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auditor’s report

Defence Minister Peter MacKay(left)and Public Works Minister Rona Ambrose(right) take part in a news conference on report regarding the purchase of the F-35 fighter jets on Parliament Hill in Ottawa Wednesday December 12, 2012.FRED CHARTRAND/The Canadian Press

And then there were two.

After years of everyone from the Prime Minister to rookie Tory backbenchers staunchly and defiantly defending the purchase of the F-35 fighter jet as the only choice for Canada, the task of admitting that maybe it isn't was thrust into the hands of two cabinet ministers.

Defence Minister Peter MacKay and Public Works Minister Rona Ambrose were forced for almost an hour Wednesday into singing from the government's new song sheet on the fighter jets.

They strode smiling into the news conference following the release of an external auditor's report on the F-35, but left clearly spent by the effort.

The KPMG report warned the Lockheed Martin-built jets could cost Canada as much as $45.8-billion over 42 years.

The report said the $9-billion set aside by the Defence Department won't be enough to cover the planned purchase of 65 jets.

So the government has now announced the entire process is under review.

The decision came not only after repeated Conservative defence of the planes and the process, but also after heated attacks on anyone who questioned them.

Mr. MacKay felt the heat Wednesday, the questions prompting him to remove his wire-rimmed glasses, tapping them nervously on the table as he was grilled again and again on how the government chose to handle the file.

Pressed on why the government didn't examine all the available options for the plane to start with, he said that's what the new audit report was meant to do.

Quizzed on whether the government ended up on the hot seat because they'd dodged revealing the true costs of the plane for as long as possible, Mr. MacKay insisted the acquisition costs of the plane hadn't changed.

Prodded as to whether he personally regretted any of their actions on the file at all, he demurred at first to his standard line of being proud of the work the military does and the importance of the process to them.

Yes, but do you regret what you said, he was asked.

"What's important here is that we act on these recommendations, that we deliver to Canadians the certainty, the surety they require that they're getting the right aircraft for our country for the long term and that we're being responsible with taxpayers' dollars," he said.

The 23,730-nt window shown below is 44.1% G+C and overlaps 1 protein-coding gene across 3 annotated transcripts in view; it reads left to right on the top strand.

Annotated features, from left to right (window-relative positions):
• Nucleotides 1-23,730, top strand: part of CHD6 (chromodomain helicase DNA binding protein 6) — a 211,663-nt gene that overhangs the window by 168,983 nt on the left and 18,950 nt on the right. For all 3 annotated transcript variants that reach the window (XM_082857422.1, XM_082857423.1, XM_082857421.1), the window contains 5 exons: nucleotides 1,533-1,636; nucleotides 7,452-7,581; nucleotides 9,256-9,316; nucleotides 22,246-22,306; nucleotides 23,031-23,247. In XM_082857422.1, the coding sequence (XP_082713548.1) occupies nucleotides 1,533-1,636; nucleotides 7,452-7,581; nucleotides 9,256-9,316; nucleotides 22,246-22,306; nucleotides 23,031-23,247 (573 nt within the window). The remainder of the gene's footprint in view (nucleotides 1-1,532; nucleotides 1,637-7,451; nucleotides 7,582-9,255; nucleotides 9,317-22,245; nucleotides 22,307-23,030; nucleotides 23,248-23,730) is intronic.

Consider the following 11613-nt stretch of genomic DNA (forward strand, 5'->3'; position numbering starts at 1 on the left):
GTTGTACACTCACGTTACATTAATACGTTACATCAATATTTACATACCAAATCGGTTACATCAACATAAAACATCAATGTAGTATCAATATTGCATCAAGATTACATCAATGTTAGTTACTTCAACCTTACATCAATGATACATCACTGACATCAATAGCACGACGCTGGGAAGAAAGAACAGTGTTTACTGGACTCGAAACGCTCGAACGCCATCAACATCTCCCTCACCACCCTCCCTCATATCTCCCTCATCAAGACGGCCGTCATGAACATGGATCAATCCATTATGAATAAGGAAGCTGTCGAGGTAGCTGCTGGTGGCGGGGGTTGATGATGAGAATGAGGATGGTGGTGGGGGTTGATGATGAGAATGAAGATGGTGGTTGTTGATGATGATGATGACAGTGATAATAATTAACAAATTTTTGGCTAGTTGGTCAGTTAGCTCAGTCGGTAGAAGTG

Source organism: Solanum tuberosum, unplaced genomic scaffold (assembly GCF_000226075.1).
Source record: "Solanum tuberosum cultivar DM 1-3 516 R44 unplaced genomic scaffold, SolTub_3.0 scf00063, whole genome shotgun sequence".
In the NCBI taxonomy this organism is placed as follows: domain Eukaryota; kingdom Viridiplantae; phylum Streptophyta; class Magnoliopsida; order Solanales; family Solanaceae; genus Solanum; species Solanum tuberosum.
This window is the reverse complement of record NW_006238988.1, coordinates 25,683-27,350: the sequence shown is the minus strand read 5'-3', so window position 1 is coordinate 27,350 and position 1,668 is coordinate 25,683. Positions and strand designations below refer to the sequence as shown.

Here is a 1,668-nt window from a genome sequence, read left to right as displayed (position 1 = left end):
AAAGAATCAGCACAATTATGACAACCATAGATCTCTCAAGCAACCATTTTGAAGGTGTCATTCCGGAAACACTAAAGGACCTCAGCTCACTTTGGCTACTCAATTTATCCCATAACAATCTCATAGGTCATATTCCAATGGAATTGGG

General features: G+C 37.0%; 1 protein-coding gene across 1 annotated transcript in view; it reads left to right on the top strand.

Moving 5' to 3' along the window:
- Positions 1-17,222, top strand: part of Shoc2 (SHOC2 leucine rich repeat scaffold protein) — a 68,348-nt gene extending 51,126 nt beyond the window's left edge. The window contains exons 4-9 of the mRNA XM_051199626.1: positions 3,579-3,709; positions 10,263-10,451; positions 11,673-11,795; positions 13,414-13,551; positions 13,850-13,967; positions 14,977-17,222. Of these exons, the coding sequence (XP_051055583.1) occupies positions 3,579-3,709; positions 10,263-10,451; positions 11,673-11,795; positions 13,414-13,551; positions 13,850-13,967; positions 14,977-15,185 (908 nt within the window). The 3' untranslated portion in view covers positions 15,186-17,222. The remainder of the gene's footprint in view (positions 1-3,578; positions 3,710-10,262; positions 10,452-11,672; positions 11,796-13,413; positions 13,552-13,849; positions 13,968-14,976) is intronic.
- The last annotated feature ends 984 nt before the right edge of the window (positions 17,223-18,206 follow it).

And that's the rub for the Conservatives.

They've seen their majority grow in each election by selling their record on fiscal management and responsible spending.

Last Friday, the prime minister also faced the news media for close to an hour on a major new policy on foreign investment that will likely be a legacy for his government.

Yet, Wednesday's mea culpa begins the Christmas season with no celebrations for the Tories as they defend their actions on the F35 file – and their political credibility as solid fiscal managers.

At the same time as they cut spending and public-sector jobs, they'll be left trying to sell to the public the need to spend billions more on planes than expected.

The opposition called for at least for an immediate apology to Canadians.

"You can't move on, you can't move forward until you've admitted that you've got a problem and that you've made mistakes," said the NDP's Matthew Kellway.

"The minister of national defence and the prime minister himself have had ample opportunity to admit that they've made some very serious mistakes over the last two years, misleading Canadians on the price of this jet, on the delays of the jet, on the technical flaws with the jet and we've heard none of that."

The Liberals said the very process had been corrupted.

"Canadians were misled. Parliament was misled," interim Liberal Leader Bob Rae said.

"That is what makes this such a fiasco."